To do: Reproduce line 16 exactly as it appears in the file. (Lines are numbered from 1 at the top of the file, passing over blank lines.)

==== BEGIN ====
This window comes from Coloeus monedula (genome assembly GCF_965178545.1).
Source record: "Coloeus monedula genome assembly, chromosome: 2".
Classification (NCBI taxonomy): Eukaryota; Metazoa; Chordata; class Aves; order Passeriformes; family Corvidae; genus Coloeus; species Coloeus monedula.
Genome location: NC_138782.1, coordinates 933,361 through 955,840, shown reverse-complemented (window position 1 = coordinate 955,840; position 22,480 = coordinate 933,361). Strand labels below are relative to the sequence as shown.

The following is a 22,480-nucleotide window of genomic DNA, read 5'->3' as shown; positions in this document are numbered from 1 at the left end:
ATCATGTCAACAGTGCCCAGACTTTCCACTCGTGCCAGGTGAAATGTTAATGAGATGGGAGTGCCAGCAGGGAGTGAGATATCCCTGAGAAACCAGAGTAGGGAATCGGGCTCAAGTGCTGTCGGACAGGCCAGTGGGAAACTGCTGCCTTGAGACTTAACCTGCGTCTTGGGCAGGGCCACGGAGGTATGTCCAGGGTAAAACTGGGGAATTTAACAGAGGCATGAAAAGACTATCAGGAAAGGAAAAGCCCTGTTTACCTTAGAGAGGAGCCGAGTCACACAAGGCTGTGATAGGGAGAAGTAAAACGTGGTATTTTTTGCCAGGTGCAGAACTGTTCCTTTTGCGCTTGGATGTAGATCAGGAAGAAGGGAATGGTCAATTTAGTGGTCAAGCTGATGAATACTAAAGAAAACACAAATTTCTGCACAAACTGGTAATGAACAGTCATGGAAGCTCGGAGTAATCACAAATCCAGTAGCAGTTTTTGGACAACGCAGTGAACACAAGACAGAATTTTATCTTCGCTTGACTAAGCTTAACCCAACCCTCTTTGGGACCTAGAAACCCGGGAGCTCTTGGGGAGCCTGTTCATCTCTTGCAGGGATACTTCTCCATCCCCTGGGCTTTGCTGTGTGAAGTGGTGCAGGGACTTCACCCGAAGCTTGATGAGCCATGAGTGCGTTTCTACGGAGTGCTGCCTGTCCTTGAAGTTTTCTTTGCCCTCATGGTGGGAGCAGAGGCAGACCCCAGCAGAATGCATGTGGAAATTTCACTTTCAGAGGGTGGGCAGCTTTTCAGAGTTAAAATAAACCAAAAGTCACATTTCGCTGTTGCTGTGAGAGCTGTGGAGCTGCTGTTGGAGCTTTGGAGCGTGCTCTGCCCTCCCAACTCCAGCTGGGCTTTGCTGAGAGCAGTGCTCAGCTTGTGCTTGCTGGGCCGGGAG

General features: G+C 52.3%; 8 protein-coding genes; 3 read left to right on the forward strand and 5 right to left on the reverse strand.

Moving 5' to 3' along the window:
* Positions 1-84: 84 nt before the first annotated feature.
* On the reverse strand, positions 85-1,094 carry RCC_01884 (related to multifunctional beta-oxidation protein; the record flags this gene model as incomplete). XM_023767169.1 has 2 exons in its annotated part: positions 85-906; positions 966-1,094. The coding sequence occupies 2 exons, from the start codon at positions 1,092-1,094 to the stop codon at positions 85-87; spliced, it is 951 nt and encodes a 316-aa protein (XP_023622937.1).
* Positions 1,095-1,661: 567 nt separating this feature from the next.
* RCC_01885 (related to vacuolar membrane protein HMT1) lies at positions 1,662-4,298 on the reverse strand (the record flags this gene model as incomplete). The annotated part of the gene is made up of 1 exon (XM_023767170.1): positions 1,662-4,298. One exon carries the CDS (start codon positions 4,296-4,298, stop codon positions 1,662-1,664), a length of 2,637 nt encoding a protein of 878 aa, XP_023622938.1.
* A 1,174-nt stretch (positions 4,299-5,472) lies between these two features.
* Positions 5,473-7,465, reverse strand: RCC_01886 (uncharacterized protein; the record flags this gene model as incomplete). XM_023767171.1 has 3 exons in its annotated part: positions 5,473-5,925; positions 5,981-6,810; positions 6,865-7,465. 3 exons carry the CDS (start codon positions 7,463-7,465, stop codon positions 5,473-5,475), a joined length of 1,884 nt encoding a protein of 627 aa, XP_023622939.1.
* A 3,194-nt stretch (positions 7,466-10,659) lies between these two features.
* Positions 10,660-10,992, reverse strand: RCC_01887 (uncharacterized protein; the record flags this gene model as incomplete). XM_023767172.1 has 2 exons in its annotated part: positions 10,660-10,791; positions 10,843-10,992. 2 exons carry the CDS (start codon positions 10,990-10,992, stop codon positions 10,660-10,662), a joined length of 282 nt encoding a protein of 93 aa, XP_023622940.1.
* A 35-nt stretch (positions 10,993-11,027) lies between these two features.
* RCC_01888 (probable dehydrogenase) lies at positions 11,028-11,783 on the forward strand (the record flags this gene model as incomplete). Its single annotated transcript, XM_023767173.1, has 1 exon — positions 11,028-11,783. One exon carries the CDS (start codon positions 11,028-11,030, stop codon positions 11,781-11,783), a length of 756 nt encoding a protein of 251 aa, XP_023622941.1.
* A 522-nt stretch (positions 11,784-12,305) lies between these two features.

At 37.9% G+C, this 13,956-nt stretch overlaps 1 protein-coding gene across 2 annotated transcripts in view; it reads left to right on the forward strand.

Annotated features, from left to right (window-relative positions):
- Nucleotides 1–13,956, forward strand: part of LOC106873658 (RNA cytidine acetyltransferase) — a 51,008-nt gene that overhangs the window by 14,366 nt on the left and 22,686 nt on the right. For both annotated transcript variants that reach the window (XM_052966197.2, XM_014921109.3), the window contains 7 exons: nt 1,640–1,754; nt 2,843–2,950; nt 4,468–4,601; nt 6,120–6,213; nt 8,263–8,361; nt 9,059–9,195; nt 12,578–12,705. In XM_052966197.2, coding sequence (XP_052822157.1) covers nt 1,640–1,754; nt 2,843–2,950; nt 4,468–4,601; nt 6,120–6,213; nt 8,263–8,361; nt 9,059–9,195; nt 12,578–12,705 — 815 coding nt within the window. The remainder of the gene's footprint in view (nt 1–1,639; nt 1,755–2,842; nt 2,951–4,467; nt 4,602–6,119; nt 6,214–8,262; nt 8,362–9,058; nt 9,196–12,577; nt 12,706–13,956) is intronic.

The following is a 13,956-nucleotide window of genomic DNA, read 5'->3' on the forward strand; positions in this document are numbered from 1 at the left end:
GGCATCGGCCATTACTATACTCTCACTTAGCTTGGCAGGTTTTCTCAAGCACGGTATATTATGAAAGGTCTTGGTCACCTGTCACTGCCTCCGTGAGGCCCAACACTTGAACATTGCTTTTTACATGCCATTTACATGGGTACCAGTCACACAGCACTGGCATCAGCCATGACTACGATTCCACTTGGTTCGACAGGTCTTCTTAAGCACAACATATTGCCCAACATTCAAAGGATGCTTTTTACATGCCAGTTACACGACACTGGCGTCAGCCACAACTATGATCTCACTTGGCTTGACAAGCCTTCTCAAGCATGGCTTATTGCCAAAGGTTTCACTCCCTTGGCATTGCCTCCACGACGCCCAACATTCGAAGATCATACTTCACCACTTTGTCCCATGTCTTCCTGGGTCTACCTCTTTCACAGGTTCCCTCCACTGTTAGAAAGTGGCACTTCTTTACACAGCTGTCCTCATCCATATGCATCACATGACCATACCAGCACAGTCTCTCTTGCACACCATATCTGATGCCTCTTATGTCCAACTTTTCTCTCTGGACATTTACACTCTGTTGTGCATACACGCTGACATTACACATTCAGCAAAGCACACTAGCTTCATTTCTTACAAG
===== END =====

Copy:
* Positions 10,660-10,992, reverse strand: RCC_01887 (uncharacterized protein; the record flags this gene model as incomplete). XM_023767172.1 has 2 exons in its annotated part: positions 10,660-10,791; positions 10,843-10,992. 2 exons carry the CDS (start codon positions 10,990-10,992, stop codon positions 10,660-10,662), a joined length of 282 nt encoding a protein of 93 aa, XP_023622940.1.